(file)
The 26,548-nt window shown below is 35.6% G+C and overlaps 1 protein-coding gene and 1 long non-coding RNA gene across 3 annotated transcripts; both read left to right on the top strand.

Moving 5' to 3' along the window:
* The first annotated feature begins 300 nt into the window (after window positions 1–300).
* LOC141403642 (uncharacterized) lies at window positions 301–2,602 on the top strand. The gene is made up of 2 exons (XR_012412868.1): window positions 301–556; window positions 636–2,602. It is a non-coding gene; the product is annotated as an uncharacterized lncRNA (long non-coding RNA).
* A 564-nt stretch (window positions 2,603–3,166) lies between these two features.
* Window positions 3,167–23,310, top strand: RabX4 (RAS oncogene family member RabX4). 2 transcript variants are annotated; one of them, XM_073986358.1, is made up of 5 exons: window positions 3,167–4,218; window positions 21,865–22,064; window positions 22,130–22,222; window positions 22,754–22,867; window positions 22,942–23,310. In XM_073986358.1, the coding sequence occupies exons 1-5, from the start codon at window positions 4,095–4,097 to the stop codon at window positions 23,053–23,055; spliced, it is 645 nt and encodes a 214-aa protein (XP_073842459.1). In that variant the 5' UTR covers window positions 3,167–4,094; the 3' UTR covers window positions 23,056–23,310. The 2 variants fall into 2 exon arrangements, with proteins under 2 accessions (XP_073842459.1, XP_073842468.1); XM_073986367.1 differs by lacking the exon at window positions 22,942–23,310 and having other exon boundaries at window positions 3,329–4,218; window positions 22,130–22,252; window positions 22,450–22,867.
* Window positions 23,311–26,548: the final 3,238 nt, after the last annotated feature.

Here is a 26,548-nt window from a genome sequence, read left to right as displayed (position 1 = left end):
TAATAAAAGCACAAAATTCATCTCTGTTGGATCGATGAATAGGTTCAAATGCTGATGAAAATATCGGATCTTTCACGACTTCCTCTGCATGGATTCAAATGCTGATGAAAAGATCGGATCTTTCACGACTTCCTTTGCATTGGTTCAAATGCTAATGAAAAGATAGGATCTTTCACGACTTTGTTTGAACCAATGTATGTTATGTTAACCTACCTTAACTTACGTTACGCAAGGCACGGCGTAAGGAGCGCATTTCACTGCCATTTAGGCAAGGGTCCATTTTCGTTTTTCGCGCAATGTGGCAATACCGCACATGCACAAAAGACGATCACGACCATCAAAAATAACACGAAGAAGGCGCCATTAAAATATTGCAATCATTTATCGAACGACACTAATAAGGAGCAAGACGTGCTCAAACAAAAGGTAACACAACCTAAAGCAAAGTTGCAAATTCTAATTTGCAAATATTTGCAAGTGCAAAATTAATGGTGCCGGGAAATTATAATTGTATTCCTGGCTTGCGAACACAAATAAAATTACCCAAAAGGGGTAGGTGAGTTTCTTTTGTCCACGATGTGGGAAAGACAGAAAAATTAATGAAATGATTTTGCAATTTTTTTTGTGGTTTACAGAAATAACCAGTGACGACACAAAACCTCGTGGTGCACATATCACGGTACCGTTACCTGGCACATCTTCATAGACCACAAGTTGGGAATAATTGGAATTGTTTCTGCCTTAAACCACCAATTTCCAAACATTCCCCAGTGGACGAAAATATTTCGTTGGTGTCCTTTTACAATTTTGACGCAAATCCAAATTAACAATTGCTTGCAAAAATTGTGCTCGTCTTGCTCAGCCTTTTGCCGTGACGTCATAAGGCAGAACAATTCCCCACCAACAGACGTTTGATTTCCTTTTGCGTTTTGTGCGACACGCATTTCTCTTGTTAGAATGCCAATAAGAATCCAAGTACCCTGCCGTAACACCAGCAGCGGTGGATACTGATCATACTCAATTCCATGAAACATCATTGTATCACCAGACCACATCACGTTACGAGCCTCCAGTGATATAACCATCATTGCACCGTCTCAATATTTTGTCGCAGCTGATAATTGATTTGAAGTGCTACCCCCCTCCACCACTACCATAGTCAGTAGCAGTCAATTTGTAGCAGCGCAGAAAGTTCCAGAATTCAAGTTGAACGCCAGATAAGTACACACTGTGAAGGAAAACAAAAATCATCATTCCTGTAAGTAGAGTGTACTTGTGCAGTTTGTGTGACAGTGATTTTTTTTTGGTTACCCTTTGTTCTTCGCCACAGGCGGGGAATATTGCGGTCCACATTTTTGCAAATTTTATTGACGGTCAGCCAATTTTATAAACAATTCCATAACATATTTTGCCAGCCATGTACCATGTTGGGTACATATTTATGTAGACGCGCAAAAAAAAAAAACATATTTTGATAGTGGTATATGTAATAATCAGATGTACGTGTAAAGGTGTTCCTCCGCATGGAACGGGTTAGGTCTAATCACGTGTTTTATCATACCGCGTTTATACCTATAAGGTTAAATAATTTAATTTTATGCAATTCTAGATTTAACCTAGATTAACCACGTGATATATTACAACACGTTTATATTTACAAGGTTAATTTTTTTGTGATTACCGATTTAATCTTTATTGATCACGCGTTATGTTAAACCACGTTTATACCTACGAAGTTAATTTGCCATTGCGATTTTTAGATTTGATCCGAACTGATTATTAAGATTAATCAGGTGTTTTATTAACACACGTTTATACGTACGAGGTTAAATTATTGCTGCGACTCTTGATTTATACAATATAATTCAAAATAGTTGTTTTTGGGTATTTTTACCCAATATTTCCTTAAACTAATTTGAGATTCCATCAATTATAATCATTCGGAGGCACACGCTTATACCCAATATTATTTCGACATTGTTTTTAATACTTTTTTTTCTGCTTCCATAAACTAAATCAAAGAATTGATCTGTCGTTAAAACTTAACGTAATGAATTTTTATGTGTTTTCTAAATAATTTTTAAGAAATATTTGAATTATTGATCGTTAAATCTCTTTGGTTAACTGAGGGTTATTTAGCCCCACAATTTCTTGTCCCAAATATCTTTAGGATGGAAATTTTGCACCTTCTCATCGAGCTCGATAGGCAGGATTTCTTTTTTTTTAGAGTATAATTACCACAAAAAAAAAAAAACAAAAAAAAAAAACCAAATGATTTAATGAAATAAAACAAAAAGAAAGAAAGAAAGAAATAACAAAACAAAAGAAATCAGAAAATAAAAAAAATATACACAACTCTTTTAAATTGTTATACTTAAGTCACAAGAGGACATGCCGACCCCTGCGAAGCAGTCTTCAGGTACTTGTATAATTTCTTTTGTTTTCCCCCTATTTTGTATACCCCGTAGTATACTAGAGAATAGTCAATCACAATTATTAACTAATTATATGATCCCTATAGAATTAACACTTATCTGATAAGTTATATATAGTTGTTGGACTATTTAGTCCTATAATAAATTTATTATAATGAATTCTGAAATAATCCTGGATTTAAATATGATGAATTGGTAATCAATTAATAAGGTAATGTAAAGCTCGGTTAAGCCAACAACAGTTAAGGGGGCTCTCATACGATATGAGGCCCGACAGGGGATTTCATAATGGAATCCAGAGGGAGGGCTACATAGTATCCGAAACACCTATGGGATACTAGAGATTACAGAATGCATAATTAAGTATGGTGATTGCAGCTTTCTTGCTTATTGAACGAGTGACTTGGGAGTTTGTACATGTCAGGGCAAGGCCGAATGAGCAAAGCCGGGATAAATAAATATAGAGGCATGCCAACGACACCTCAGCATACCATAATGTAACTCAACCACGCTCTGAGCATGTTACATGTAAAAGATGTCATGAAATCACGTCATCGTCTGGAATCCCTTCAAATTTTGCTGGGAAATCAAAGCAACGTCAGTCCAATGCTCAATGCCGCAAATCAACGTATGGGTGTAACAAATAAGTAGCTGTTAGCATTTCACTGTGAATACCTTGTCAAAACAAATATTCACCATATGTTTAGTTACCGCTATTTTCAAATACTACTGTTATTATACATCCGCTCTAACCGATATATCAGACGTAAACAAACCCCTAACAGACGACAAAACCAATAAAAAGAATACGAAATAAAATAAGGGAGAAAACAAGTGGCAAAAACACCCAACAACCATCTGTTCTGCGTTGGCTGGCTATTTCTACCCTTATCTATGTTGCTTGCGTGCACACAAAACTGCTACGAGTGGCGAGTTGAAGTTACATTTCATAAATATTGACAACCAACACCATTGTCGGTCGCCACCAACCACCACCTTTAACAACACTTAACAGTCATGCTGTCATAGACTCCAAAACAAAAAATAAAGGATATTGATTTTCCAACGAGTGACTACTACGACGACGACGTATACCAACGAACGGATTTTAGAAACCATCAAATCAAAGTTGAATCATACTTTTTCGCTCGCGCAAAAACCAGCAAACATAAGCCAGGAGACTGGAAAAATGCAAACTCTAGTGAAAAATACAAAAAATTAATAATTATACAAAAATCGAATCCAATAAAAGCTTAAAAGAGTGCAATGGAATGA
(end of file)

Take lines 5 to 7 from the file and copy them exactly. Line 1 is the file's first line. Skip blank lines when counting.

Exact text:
* A 564-nt stretch (window positions 2,603–3,166) lies between these two features.
* Window positions 3,167–23,310, top strand: RabX4 (RAS oncogene family member RabX4). 2 transcript variants are annotated; one of them, XM_073986358.1, is made up of 5 exons: window positions 3,167–4,218; window positions 21,865–22,064; window positions 22,130–22,222; window positions 22,754–22,867; window positions 22,942–23,310. In XM_073986358.1, the coding sequence occupies exons 1-5, from the start codon at window positions 4,095–4,097 to the stop codon at window positions 23,053–23,055; spliced, it is 645 nt and encodes a 214-aa protein (XP_073842459.1). In that variant the 5' UTR covers window positions 3,167–4,094; the 3' UTR covers window positions 23,056–23,310. The 2 variants fall into 2 exon arrangements, with proteins under 2 accessions (XP_073842459.1, XP_073842468.1); XM_073986367.1 differs by lacking the exon at window positions 22,942–23,310 and having other exon boundaries at window positions 3,329–4,218; window positions 22,130–22,252; window positions 22,450–22,867.
* Window positions 23,311–26,548: the final 3,238 nt, after the last annotated feature.